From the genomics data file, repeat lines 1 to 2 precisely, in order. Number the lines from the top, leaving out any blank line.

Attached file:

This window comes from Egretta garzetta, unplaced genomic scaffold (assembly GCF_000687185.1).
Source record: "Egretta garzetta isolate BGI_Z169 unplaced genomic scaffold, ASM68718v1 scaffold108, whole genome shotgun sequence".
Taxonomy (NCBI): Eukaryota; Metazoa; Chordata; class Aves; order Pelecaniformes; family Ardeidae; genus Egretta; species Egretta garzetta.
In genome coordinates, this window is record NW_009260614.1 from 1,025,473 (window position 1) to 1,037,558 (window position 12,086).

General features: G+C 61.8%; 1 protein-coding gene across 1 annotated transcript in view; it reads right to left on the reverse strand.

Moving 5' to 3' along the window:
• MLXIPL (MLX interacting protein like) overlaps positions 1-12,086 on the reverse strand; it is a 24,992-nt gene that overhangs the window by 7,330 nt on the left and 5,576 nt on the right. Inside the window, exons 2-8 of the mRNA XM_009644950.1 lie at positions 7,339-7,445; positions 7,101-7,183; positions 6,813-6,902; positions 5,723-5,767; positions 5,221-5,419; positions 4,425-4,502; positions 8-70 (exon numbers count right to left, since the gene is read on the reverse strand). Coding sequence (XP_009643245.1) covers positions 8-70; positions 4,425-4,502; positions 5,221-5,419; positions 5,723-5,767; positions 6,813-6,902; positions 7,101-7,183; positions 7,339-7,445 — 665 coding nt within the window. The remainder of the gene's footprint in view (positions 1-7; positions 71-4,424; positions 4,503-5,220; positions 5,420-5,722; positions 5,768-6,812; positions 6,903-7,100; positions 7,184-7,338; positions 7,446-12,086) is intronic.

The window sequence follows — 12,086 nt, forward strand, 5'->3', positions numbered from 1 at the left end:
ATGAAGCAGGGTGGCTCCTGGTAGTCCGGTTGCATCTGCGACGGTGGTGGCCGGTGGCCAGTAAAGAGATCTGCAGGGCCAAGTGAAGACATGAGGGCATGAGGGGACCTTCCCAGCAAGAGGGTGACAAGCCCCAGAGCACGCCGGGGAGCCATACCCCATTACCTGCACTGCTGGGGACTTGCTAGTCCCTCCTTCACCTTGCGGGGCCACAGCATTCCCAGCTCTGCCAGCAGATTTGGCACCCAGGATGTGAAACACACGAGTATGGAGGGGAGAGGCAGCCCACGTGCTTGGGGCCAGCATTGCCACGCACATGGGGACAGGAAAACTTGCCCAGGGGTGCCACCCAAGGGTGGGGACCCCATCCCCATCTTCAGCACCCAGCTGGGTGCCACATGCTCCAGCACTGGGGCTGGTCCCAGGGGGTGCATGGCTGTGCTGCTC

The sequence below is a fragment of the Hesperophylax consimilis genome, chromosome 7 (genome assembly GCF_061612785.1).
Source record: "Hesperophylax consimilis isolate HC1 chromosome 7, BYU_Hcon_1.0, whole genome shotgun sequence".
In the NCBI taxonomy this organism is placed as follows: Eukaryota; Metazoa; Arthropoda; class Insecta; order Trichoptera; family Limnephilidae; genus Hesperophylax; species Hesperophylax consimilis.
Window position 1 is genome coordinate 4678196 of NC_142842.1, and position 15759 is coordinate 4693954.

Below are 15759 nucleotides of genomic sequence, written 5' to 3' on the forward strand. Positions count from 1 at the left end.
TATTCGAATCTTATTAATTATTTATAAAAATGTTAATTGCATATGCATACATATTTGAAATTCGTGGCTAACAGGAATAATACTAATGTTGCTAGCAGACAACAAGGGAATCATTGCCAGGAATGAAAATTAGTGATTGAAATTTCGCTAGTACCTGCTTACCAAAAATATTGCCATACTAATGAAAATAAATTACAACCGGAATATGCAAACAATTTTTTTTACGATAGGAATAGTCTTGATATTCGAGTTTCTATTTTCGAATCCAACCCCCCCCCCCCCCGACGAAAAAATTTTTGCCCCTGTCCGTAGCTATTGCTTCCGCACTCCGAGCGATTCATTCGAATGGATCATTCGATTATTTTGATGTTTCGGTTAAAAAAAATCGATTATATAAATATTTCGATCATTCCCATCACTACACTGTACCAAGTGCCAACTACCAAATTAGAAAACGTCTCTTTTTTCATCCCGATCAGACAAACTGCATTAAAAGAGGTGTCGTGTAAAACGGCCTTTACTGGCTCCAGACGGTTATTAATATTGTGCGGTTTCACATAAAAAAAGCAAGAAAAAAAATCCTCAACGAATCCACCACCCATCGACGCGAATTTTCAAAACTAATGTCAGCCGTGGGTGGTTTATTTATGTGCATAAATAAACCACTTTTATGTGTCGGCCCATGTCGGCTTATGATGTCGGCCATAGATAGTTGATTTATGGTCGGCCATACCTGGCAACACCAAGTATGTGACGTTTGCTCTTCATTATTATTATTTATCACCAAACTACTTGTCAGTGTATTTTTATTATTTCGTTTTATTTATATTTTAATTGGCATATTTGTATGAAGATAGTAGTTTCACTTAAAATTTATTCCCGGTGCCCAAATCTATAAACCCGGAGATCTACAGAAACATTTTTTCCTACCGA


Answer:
This window comes from Egretta garzetta, unplaced genomic scaffold (assembly GCF_000687185.1).
Source record: "Egretta garzetta isolate BGI_Z169 unplaced genomic scaffold, ASM68718v1 scaffold108, whole genome shotgun sequence".